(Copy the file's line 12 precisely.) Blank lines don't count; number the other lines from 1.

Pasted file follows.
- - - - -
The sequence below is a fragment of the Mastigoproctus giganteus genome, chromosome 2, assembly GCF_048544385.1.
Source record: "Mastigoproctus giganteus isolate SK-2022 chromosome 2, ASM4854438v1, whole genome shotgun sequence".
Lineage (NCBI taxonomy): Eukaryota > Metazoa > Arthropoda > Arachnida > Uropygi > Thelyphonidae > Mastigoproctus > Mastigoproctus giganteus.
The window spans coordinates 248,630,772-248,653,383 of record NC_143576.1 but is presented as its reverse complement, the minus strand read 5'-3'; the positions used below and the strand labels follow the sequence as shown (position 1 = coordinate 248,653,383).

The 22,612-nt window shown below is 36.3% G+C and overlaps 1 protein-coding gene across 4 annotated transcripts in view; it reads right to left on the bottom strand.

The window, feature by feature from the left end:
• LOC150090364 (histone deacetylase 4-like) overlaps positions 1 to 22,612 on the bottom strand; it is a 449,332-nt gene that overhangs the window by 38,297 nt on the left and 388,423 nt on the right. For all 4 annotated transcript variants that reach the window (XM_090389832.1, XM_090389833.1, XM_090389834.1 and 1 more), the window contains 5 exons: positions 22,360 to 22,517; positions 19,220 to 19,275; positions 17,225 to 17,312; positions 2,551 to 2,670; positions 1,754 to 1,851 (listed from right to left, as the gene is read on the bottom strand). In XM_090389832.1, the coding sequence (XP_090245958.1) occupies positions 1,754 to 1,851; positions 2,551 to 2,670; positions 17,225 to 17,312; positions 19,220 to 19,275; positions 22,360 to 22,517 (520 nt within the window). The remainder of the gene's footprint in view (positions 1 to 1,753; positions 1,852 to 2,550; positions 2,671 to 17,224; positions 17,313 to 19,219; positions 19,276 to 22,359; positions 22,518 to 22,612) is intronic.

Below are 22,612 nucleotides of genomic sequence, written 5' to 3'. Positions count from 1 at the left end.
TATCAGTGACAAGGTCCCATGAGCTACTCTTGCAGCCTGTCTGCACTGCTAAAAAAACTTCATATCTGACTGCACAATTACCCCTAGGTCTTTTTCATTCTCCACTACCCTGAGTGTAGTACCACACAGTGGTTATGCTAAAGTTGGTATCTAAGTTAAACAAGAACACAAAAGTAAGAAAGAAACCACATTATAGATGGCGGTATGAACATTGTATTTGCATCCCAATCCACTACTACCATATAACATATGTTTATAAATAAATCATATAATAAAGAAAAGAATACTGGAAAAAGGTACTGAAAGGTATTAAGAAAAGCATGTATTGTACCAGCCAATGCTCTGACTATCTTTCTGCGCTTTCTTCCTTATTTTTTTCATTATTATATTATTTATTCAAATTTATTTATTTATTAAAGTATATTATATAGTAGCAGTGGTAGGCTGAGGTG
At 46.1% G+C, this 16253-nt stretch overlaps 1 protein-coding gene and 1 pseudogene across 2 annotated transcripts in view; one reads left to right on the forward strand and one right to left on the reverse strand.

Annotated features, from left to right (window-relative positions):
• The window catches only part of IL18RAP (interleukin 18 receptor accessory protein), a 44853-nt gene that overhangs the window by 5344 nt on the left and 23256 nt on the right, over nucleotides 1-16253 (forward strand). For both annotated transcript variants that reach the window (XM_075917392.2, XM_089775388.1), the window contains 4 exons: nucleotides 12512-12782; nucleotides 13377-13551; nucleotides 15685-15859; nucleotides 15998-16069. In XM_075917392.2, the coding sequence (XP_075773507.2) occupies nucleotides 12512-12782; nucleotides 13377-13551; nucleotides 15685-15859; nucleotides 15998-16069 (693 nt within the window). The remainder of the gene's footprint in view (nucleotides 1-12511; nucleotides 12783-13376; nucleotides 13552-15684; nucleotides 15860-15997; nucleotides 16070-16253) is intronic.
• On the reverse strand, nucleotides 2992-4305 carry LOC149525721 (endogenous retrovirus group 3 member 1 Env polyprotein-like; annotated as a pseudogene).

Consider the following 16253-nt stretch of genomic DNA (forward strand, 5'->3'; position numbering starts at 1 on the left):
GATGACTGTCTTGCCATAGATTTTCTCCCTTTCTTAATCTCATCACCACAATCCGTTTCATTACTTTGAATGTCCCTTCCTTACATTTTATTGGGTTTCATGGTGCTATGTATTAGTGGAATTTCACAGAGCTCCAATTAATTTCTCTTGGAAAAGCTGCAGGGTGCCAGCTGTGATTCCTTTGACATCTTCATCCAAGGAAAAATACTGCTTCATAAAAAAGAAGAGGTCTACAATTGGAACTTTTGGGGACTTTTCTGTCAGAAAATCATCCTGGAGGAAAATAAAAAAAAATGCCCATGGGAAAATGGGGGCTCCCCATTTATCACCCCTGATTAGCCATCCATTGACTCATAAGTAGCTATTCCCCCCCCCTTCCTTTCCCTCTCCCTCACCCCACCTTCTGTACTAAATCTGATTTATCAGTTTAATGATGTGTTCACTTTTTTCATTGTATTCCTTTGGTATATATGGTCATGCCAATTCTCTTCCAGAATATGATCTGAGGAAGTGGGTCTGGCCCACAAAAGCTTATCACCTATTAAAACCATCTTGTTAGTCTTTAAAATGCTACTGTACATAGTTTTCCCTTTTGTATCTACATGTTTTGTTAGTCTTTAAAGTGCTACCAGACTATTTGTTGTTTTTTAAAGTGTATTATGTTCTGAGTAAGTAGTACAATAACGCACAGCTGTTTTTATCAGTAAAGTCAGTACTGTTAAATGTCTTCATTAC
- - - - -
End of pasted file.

• The window catches only part of IL18RAP (interleukin 18 receptor accessory protein), a 44853-nt gene that overhangs the window by 5344 nt on the left and 23256 nt on the right, over nucleotides 1-16253 (forward strand). For both annotated transcript variants that reach the window (XM_075917392.2, XM_089775388.1), the window contains 4 exons: nucleotides 12512-12782; nucleotides 13377-13551; nucleotides 15685-15859; nucleotides 15998-16069. In XM_075917392.2, the coding sequence (XP_075773507.2) occupies nucleotides 12512-12782; nucleotides 13377-13551; nucleotides 15685-15859; nucleotides 15998-16069 (693 nt within the window). The remainder of the gene's footprint in view (nucleotides 1-12511; nucleotides 12783-13376; nucleotides 13552-15684; nucleotides 15860-15997; nucleotides 16070-16253) is intronic.